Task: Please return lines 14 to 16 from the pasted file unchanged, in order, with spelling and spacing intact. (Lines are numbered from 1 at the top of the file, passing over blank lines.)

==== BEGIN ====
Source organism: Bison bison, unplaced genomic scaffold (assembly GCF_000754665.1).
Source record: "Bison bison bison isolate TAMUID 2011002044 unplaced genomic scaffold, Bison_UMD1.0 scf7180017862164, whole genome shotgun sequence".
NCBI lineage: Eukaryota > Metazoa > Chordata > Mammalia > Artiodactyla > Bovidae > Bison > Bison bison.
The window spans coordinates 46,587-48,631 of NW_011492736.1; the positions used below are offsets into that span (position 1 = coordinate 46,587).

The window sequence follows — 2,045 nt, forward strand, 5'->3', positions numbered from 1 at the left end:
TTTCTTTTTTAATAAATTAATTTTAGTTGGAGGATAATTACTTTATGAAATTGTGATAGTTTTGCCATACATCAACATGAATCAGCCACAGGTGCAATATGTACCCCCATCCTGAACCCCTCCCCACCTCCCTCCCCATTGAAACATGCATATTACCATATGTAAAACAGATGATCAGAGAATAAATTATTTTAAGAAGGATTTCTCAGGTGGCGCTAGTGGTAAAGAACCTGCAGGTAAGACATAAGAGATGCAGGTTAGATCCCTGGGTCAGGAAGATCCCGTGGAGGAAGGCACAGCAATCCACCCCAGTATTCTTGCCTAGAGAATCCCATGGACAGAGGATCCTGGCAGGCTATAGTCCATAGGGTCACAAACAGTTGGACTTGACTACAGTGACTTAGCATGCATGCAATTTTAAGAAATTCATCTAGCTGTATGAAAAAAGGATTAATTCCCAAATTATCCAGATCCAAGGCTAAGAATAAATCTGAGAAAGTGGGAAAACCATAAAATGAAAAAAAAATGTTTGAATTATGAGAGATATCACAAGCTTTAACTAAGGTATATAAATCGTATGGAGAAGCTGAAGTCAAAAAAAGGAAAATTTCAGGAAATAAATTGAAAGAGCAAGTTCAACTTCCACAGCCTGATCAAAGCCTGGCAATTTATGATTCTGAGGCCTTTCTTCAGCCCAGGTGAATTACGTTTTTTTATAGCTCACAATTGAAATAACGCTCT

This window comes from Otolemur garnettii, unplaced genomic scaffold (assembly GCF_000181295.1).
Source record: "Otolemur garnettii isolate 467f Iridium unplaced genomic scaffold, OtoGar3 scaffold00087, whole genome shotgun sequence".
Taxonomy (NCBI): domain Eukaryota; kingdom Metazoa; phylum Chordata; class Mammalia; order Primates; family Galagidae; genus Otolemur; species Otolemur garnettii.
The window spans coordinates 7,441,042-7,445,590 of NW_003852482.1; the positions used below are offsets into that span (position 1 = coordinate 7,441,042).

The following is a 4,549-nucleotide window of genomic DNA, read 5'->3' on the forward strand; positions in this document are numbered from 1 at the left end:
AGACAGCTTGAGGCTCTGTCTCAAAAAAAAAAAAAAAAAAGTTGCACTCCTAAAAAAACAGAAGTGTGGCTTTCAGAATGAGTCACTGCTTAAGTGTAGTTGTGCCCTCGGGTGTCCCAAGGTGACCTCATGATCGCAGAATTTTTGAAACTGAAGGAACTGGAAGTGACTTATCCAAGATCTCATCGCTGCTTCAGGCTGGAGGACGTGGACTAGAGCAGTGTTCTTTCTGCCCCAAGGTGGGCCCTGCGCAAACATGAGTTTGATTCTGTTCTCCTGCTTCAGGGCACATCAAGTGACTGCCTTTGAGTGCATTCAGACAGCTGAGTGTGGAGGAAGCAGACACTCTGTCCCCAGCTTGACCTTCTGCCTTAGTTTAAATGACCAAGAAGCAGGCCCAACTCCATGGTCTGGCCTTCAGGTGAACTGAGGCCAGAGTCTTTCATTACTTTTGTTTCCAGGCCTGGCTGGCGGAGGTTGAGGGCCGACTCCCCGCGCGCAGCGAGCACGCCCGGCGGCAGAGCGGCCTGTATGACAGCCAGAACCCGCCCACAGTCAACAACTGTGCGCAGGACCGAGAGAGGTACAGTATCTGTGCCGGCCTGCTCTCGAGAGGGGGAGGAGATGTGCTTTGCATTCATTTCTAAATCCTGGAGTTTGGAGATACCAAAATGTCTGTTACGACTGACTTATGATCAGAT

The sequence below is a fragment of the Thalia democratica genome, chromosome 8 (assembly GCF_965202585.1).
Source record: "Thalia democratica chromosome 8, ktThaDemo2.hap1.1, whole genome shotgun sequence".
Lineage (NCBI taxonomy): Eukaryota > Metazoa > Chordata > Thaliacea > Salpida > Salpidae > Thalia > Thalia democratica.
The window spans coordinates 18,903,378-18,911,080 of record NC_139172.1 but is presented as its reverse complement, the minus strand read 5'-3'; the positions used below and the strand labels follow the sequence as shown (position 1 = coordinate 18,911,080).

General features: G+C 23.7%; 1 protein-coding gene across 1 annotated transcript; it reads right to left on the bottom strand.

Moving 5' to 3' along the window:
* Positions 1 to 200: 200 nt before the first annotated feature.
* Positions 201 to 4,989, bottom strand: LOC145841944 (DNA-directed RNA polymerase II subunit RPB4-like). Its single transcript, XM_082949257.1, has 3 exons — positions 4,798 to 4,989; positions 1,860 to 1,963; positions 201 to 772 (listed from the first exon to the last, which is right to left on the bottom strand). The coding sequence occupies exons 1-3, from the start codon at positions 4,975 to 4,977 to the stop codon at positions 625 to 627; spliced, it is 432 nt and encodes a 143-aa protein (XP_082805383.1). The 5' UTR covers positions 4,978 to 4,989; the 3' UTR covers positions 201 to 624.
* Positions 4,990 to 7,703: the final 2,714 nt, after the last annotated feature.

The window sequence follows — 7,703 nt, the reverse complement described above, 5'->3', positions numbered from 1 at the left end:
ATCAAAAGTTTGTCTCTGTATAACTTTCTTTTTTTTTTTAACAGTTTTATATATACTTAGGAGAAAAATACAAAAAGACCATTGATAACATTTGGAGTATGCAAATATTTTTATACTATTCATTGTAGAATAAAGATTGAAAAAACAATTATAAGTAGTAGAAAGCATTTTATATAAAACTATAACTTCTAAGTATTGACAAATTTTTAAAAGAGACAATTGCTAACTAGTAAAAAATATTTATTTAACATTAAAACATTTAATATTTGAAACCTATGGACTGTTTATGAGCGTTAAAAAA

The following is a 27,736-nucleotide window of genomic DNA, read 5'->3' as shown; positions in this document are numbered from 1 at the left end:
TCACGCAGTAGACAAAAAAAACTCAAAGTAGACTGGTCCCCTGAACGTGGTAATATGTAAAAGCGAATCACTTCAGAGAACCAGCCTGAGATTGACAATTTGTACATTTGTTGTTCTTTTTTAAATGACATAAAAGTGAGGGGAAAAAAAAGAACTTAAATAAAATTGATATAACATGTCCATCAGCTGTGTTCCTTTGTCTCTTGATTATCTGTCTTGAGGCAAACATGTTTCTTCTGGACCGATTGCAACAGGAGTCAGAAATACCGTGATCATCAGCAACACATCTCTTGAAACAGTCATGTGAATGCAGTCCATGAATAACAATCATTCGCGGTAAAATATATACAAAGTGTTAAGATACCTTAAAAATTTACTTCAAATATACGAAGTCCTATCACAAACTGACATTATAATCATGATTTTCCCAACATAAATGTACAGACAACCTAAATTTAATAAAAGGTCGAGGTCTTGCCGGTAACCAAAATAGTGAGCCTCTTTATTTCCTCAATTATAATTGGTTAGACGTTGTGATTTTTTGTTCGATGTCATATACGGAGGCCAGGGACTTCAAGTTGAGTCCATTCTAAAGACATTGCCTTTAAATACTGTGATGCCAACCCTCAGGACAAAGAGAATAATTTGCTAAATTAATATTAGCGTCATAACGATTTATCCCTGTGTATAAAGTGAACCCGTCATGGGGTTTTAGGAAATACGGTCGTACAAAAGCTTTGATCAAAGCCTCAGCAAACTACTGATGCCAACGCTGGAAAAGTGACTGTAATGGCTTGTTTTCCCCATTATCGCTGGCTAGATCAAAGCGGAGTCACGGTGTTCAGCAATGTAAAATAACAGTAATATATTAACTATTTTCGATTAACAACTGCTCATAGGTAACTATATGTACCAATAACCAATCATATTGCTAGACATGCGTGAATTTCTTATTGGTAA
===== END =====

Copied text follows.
Source record: "Thalia democratica chromosome 8, ktThaDemo2.hap1.1, whole genome shotgun sequence".
Lineage (NCBI taxonomy): Eukaryota > Metazoa > Chordata > Thaliacea > Salpida > Salpidae > Thalia > Thalia democratica.
The window spans coordinates 18,903,378-18,911,080 of record NC_139172.1 but is presented as its reverse complement, the minus strand read 5'-3'; the positions used below and the strand labels follow the sequence as shown (position 1 = coordinate 18,911,080).